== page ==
The retail giant is exploring bundling a streaming service into its Walmart+ membership program.
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By Benjamin Mullin and Brooks Barnes
Walmart has held discussions with major media companies about including streaming entertainment in its membership service, according to three people with knowledge of the conversations, part of an effort to extend its relationship with customers beyond its brick-and-mortar stores.
In recent weeks, executives from Paramount, Disney and Comcast have spoken with Walmart, the people said, as the retailer ponders which movies and TV shows would add the most value to its membership bundle, called Walmart+. The people spoke on the condition of anonymity because the discussions were private.
It is unclear whether any of the streaming companies are inclined to reach a deal with Walmart. Disney operates the Disney+, ESPN+ and Hulu streaming services; Comcast owns the Peacock streaming service; and Paramount runs the Paramount+ and Showtime services.
A Walmart+ membership, which costs $12.95 per month, includes free shipping on orders and discounts on fuel. It also includes a free six-month subscription to the Spotify Premium music service.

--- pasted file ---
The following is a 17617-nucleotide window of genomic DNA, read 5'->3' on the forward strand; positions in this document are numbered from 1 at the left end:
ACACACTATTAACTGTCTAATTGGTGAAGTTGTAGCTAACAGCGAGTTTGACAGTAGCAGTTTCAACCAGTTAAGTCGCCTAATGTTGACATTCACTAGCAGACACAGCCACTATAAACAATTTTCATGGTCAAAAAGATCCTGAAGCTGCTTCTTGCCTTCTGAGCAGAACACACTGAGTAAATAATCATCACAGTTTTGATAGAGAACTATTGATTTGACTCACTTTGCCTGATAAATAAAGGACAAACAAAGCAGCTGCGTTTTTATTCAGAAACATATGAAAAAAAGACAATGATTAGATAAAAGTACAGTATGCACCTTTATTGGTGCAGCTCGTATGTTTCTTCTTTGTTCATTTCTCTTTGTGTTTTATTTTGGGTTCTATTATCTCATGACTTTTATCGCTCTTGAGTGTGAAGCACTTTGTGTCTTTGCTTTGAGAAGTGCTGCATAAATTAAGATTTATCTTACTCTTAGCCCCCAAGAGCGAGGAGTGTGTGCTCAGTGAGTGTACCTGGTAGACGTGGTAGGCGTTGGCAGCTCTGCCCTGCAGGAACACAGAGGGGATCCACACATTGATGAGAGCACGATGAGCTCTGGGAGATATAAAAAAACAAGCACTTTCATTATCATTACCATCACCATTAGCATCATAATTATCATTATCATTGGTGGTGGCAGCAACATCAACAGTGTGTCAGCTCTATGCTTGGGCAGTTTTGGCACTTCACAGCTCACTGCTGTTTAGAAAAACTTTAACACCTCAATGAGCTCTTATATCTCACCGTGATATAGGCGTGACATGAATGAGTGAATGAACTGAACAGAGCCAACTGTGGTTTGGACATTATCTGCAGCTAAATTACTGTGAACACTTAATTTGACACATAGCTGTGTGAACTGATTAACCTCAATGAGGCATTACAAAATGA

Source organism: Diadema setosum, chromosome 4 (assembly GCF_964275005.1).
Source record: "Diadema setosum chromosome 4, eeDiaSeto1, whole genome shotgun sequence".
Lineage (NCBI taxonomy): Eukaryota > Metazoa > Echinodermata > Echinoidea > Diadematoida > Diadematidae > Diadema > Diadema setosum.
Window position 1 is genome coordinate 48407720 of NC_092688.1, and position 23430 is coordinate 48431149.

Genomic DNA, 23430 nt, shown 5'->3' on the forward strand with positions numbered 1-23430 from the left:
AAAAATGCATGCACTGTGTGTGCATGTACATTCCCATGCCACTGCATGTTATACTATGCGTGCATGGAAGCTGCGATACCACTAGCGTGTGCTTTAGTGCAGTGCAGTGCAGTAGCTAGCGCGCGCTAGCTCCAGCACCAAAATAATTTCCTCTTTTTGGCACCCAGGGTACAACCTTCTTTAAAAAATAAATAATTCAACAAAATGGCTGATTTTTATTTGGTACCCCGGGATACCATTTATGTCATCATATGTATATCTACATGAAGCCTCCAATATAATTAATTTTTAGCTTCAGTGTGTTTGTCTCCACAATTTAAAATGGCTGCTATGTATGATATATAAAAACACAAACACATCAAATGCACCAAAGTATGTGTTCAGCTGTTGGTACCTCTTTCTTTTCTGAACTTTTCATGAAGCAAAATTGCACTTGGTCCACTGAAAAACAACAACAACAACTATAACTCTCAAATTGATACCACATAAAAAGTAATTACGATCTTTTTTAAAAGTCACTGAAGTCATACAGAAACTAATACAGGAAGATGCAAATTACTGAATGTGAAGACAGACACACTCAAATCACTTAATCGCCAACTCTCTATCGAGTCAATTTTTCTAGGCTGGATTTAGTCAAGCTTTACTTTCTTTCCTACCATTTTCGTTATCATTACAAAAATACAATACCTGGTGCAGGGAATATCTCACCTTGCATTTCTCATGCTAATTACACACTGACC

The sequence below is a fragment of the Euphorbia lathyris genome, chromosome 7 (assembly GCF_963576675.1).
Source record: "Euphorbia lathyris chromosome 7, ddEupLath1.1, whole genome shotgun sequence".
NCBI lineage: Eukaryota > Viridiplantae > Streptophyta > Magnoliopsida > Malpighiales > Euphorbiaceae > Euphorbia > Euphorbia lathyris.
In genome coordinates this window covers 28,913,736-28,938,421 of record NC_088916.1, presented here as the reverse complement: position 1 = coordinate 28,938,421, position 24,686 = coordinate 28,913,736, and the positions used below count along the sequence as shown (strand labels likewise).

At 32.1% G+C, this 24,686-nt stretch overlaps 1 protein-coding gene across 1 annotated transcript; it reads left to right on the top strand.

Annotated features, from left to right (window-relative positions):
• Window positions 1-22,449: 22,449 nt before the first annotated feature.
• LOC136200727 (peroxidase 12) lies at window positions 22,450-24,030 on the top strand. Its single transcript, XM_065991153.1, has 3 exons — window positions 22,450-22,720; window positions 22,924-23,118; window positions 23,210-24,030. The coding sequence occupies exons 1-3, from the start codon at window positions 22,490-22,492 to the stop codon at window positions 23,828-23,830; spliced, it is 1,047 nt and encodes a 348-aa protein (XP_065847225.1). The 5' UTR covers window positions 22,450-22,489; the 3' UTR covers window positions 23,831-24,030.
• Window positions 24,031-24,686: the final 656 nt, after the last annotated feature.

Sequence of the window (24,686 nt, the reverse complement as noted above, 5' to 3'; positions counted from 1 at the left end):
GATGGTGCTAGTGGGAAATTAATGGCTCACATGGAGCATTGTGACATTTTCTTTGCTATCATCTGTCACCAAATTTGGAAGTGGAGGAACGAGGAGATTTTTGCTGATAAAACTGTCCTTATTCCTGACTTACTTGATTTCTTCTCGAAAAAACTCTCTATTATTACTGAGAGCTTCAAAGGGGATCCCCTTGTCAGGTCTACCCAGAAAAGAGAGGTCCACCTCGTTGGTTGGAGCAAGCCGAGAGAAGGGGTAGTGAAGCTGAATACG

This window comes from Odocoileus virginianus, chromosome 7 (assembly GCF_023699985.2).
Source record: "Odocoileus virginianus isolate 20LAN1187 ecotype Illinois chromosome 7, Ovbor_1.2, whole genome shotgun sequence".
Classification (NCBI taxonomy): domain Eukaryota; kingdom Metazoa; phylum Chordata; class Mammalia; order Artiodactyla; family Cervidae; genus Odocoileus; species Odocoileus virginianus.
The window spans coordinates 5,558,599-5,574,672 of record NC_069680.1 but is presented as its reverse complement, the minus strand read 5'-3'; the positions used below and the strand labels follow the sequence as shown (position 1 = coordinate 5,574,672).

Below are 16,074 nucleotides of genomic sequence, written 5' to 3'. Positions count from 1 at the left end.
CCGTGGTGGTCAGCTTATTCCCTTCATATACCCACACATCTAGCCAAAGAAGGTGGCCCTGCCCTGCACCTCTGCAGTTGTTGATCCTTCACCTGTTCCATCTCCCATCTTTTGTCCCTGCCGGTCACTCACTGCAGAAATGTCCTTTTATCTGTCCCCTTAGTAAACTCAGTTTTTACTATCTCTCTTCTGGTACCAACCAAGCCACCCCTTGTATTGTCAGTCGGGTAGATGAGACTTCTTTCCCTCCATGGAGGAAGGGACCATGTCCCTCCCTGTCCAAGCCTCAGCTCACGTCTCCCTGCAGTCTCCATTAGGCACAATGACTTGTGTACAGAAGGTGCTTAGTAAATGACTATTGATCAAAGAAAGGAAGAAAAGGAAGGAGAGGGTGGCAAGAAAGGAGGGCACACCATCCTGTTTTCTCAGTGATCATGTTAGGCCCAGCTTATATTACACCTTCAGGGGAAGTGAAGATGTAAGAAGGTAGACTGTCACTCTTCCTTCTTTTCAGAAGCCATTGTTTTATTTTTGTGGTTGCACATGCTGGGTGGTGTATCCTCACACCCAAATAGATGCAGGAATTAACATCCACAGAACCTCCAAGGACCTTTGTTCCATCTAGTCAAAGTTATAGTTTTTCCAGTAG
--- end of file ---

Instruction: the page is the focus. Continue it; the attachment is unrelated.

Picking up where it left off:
A spokesman for Walmart declined to comment.
As the streaming field gets more crowded, the biggest media companies have turned to giants in other industries to find new subscribers. Wireless providers like Verizon and T-Mobile have struck deals to offer their customers free or discounted subscriptions to streaming services like Disney+ or Paramount+ as an extra incentive to sign up. Media companies, in turn, receive an influx of new customers whose subscriptions are subsidized by their wireless partner.
The logic is similar for Walmart, according to two people familiar with the company’s strategy. The retailer is increasingly looking to build its relationship with its customers beyond the footprint of its big-box stores, particularly given the dominance of Amazon.com’s Prime membership program.
Walmart, with its thousands of stores frequented by millions of customers weekly, has long been a major center of gravity in the entertainment sector. The retailer’s power to sell music, movies and merchandise made the company’s headquarters in Bentonville, Ark., a destination for studio chiefs, musicians and entrepreneurs looking to court the company’s favor.
As consumption of music, movies and TV shows shifts online, Walmart has explored different strategies to retain its media primacy, including buying a streaming service called Vudu and investing in Eko, an interactive video company.
But the retailer has struggled to compete with some of its rivals in the costly video-streaming business. Walmart sold Vudu to Comcast’s Fandango in 2020, and the service has so far failed to capture as much demand as its largest competitors, according to the streaming data firm Parrot Analytics.
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